View Article: PubMed Central - PubMed

Affiliation: Department of Biological Sciences, Molecular and Computational Biology, University of Southern California, Los Angeles, California, United States of America.

ABSTRACT
Interleukine-3 (IL-3) binds its receptor and initiates a cascade of signaling processes that regulate the proliferation and differentiation of hematopoietic cells. To understand the detailed mechanisms of IL-3 induced receptor activation, we generated a homology model of the IL-3:receptor complex based on the closely related crystal structure of the GM-CSF:receptor complex. Model-predicted interactions between IL-3 and its receptor are in excellent agreement with mutagenesis data, which validate the model and establish a detailed view of IL-3:receptor interaction. The homology structure reveals an IL-3:IL-3 interaction interface in a higher-order complex modeled after the dodecamer of the GM-CSF:receptor complex wherein an analogous GM-CSF:GM-CSF interface is also identified. This interface is mediated by a proline-rich hydrophobic motif (PPLPLL) of the AA' loop that is highly exposed in the structure of isolated IL-3. Various experimental data suggest that this motif is required for IL-3 function through receptor-binding independent mechanisms. These observations are consistent with structure-function studies of the GM-CSF:receptor complex showing that formation of the higher-order cytokine:receptor complex is required for signaling. However, a key question not answered from previous studies is how cytokine binding facilitates the assembly of the higher-order complex. Our studies here reveal a potential cytokine-cytokine interaction that participates in the assembly of the dodecamer complex, thus linking cytokine binding to receptor activation.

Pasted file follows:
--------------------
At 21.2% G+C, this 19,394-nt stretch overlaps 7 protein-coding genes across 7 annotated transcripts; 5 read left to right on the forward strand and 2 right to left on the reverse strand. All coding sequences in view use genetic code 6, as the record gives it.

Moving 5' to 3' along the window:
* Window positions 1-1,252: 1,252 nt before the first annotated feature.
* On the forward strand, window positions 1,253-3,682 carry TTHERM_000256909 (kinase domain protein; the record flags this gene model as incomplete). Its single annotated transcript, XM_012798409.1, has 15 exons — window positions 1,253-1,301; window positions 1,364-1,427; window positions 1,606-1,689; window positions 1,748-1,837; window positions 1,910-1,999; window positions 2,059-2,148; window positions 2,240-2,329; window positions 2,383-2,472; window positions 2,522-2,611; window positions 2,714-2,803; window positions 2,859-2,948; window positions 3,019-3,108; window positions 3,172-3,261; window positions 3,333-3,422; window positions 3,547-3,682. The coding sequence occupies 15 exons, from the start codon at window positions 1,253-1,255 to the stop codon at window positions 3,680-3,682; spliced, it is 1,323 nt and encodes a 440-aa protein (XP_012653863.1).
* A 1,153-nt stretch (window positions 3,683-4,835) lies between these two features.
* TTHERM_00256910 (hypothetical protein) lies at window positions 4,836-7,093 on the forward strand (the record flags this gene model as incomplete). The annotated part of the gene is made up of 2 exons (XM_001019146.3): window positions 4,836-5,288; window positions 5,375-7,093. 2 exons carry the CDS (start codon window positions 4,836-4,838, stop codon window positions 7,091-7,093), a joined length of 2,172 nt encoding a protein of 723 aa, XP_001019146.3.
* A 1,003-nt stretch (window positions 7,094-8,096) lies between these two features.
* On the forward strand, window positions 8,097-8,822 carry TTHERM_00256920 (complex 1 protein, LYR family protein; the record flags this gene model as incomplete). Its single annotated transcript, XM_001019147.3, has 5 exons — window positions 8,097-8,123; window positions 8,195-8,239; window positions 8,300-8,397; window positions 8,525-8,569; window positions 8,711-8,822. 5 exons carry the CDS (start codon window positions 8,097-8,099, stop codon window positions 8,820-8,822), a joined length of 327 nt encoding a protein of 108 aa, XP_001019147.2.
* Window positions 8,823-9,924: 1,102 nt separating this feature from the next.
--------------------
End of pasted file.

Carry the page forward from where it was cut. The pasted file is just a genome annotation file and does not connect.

Show MeSH